Due to persistent metabolic acidosis and profound hemodynamic instability, continuous venovenous hemodiafiltration was initiated and continued until the patient''s metabolic status was stabilized. The initial radiological examination revealed a foreign body that had the density of a metal object (chest X ray) (Figure 1), but it was not detected in profile shots. Therefore, a CT of the patients'' neck was performed and showed a prevertebral shadow of an object with the density of a metal object (outside of the esophageal lumen) at the C7-Th 1 level, but the origin of the object could not be verified (Figure 2).

Figure 1 - Chest X-ray showing foreign body.

Figure 2 - Computed tomography of the neck show a prevertebral shadow of an object with the density of a metal object.

The patient reached a more stabilized metabolic condition in the next few days, and she was weaned from the vasopressors and mechanical ventilators. Taking a closer look at the patient''s condition during conversations with her family, it became known that a few days prior to the appearance of first symptoms, the patient felt a disturbance after having lunch (pork meets from a barbeque (BBQ), which prevented her from eating and drinking normally and resulted in an elevation in serum urea and creatinine with decreased urine output and elevation in inflammation parameters.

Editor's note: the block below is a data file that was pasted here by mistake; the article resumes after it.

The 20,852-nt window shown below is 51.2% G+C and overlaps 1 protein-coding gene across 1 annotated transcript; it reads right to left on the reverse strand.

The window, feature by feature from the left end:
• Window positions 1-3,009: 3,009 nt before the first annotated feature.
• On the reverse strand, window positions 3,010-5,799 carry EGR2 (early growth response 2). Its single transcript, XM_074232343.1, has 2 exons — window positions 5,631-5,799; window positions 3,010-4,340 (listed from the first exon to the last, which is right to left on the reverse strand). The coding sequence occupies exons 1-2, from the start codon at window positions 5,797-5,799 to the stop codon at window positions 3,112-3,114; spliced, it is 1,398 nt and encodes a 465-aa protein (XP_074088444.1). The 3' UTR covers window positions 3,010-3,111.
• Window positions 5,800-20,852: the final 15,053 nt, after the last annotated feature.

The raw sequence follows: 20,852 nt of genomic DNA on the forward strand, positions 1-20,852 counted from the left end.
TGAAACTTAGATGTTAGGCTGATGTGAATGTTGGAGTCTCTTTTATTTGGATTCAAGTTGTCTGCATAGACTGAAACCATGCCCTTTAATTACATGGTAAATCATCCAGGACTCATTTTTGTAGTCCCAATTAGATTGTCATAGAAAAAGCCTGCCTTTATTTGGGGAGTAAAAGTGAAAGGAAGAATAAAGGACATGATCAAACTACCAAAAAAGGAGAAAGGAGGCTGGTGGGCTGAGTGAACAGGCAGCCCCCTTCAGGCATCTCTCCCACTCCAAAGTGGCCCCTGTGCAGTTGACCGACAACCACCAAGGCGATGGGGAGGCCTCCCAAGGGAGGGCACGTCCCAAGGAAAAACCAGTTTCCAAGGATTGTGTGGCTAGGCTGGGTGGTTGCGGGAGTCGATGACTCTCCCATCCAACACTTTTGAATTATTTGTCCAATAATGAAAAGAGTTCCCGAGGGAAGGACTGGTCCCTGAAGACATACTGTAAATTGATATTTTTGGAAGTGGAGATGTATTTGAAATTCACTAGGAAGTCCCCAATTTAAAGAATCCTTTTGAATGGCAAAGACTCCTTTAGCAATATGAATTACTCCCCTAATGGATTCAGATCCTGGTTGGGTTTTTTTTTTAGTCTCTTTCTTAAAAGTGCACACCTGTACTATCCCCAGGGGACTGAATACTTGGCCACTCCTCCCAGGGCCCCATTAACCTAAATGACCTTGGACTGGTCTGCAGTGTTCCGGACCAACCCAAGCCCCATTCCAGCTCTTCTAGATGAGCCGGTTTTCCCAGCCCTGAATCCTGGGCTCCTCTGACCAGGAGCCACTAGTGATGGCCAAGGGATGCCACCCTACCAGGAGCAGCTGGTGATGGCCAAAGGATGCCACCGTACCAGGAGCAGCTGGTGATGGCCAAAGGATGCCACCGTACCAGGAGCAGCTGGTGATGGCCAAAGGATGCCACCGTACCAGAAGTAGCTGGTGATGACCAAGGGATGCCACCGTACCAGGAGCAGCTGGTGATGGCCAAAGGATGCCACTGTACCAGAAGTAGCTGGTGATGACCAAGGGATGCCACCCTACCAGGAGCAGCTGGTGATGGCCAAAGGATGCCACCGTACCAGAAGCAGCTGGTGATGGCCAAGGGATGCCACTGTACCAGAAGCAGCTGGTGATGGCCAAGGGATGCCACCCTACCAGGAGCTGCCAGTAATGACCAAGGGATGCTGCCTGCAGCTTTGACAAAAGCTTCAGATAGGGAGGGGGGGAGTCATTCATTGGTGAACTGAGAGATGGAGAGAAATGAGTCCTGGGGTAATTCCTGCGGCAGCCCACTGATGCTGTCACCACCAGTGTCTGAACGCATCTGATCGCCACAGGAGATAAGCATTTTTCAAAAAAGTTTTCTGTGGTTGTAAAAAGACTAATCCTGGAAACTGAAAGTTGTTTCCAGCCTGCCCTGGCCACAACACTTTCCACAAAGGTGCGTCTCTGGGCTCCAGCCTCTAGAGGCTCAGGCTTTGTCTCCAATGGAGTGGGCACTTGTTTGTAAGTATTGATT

The radiological examination was immediately repeated, and with the cooperation of an otorhinolaryngology specialist, esophagoscopy with a rigid instrument was performed under general endotracheal anesthesia. A foreign body was detected (a steel wire that is most likely part of the steel wire that was used to attach the BBQ meat to the skewer while baking) in the esophageal lumen, 20cm from the maxillary alveolar ridge with the right end of the wire passing through the lumen on its side and back; the esophageal mucosa was edematous, pale and covered with fibrin deposits.

After orientation, a metal wire with a length of 6cm was completely removed from the esophageal lumen (Figure 3). Further treatment included empirical antimicrobial coverage for possible mediastinitis infection due to the perforation injury of the esophagus. After the procedure, the patient was clinically stable with for the intention of full recovery, and she was transferred to a step-down unit.